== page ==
Wood dust is a simple and obvious indoor air quality problem with an easy remedy. Minimally, wood dust is an eye and respiratory irritant. In the worst case, indoors, under certain conditions, wood dust is an explosion and fire hazard. In every case, wood dust is a cleanup problem. Wood dust was a chronic problem in this eastern Nebraska High School. The variety of common wood shop tools – saws, planers, routers – spew dust daily. Students and instructors needed a solution that was both effective and compliant with various regulations and standards, such as those put forth by the NFPA (National Fire Protection Association).
The MATHESON Clean Air team worked with this school to provide a solution that would solve this wood dust problem. For dust removal efficacy, the wood working lab needed to be equipped with point-of-use dust collection as well as inlets for the collection of ambient air. Air and dust collected indoors would then be routed – at high velocity – through high capacity ductwork to a filtration and dust collection system module located outdoors. HEPA filters remove particles as small as 0.3 micron, and the air is returned to the workspace. Damper gates at the inlet and the outlet of the outdoor module serve to prevent reverse flow of air, particles, fumes, fire, and smoke as might be caused by a wood dust explosion or fire. The collector used in this application was equipped with an isolation device, deflagration device, explosion vent, detect and extinguish, and detect and abort system. The collector and the ductwork designed in this system was created to meet NFPA regulations for wood dust application.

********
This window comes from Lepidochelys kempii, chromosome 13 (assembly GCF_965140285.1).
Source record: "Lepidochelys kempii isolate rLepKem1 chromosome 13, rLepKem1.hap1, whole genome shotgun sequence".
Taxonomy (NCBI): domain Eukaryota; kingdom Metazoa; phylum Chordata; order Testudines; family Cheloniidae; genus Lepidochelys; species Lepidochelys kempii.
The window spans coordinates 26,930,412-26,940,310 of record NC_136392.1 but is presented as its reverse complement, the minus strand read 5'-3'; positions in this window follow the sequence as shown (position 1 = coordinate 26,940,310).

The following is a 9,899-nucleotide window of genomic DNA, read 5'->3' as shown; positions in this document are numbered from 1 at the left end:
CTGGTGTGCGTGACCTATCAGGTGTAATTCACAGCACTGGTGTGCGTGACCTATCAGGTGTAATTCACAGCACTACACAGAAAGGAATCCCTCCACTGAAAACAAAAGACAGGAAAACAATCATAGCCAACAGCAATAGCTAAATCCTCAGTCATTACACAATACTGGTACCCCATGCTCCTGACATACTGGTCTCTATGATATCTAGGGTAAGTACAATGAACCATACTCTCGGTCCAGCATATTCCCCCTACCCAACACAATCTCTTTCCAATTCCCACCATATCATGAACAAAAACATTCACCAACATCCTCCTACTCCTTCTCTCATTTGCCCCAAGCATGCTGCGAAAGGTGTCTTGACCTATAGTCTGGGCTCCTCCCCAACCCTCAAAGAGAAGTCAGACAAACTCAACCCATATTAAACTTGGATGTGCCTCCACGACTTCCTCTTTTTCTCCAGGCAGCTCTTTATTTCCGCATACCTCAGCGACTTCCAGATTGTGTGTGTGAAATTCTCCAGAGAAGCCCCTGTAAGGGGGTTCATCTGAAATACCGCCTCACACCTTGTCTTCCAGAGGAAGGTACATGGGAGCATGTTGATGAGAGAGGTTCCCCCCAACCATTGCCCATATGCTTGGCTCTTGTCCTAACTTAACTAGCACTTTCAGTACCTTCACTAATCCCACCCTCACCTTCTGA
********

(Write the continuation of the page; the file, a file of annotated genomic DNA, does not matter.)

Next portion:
- Filtration to particle size of 0.3 micron not only removes wood dust particles, but effectively cleans the air to a state that is “better than clean” (i.e., beyond simply the removal of the wood dust).
- Return of the cleaned air back into the workspace saves energy by reducing heat loss in winter and heat accretion in summer.
- Active dust removal reduces janitorial costs.
- Promotes compliance with NFPA 652, NFPA 654, NFPA 68 and NFPA 69 by removing wood dust and by isolating system elements to prevent reverse flow of smoke and fumes in the event of a deflagration.
- Filtration and residual dust collection components are located in the principal system component module outdoors for simplified system maintenance, cleaning, and dust cart-away.